Texas State added 23 members to the football program early Tuesday. Nineteen high school athletes and four junior college transfers are joining the Bobcat family. The recruiting process proved to be difficult for Head Coach Everett Withers, who was hired nearly a month ago. “During the transition, that’s one of the toughest things to do is to try and get out and meet the kids (that already committed), go to the high schools, sit in their homes and do whatever you can to try and built that relationship,” Withers said.

Despite his late hiring, Withers got to work not only recruiting the players he wanted, but making relationships with recruits who committed to Texas State when former head coach Dennis Franchione was at the helm. Most of this year’s recruiting class is made up of young men Franchione recruited, and Withers commended those athletes for sticking to their commitment. “I want to commend the kids that stayed committed to Texas State,” Withers said. “I believe that’s what you commit to. You commit to the university. I want to commend those kids and those coaches who helped them stay committed.” This year’s class is comprised of 11 offensive and

12 defensive players. Six of those 12 signees come in the secondary. The defensive additions are fitting because the Bobcats finished No. 108 out of 127 Football Bowl Subdivision schools in passing yards allowed per game. Withers mentioned another area he likes to keep stocked—the offensive and defensive lines. “We always like to sign lineman,” Withers said. “I always believed the more stout you are in your offensive and defensive line, you can be a better team.” Withers was impressed with the athleticism of the linemen in the new recruiting class. The highest ranked recruit the Bobcats reeled in is Elijah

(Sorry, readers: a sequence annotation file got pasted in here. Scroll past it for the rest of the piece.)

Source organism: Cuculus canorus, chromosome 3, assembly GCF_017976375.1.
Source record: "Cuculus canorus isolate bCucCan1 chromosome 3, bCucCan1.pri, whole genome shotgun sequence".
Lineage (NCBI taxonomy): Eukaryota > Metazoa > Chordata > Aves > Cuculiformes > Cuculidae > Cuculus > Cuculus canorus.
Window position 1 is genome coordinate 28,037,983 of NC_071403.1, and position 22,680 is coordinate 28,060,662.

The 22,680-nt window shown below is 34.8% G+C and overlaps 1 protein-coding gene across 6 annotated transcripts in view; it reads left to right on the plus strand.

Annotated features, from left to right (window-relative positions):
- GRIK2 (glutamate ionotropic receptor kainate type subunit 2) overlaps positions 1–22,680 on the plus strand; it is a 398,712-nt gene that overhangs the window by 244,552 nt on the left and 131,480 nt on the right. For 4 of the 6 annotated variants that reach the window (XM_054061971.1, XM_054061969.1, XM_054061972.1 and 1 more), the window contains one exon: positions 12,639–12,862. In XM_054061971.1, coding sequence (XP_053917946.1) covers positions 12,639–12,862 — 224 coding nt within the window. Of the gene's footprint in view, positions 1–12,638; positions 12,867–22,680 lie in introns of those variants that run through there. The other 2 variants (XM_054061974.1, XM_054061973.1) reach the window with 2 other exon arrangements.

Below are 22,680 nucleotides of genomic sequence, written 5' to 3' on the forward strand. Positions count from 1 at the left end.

King, wide receiver, according to Rivals. King is the only three-star player in the Bobcats’ incoming recruiting class according to the website. However, Scout gave four Bobcat recruits a three-star ranking—Tyler Tutt, running back from Keller High School; Hal Vinson, outside linebacker from South Oak Cliff High School; Devin Williams, quarterback from Mansfield Timberview High School; and Ramon Readus, defensive end from Boyd High School. The Bobcats stayed homegrown with the 2016 recruiting class. Eighteen of the 23 recruits come from Texas high school programs.

Texas State brought in the fifth highest ranked recruiting class in the Sun Belt: TEAMS RANKED*







































The University Star


Thursday, February 4, 2016 | 7 Paul Livengood, Sports Editor @IAmLivengood @universitystar



People are often born with one talent. Some may have the skills to play the piano, others may have a knack for creating art. However, for one young man, his athleticism allowed him to excel in, not one, but two sports he had a passion for. Jonathan Ortega, freshman infield, has always been involved in some type of sport. Ortega started playing baseball at the age of four, and just one year after that, began football. Growing up, Ortega tried different sports here and there. However, when he started his freshman year in high school, Ortega’s athletic skills allowed him to dominate in baseball and football. While attending Victoria East High School, it was not difficult for Ortega to be a part of, both, the Titan’s baseball and football team. Football was played during the fall, while baseball was in the spring. “I kind of liked playing both baseball and football throughout the year because I was always doing something,” Ortega said. “I never had to sit around and be bored. I always had something to do.” Playing two sports took up much of his time, but Ortega’s resume throughout his four years of high school started to build quickly. “From the moment he stepped into high school as a freshman, he made an immediate impact,” said Wesley Kolle, Ortega’s high school baseball coach. “He lettered his freshman year in football and baseball at the varsity level.” Along with his immediate recognitions as a freshman, Ortega improved more from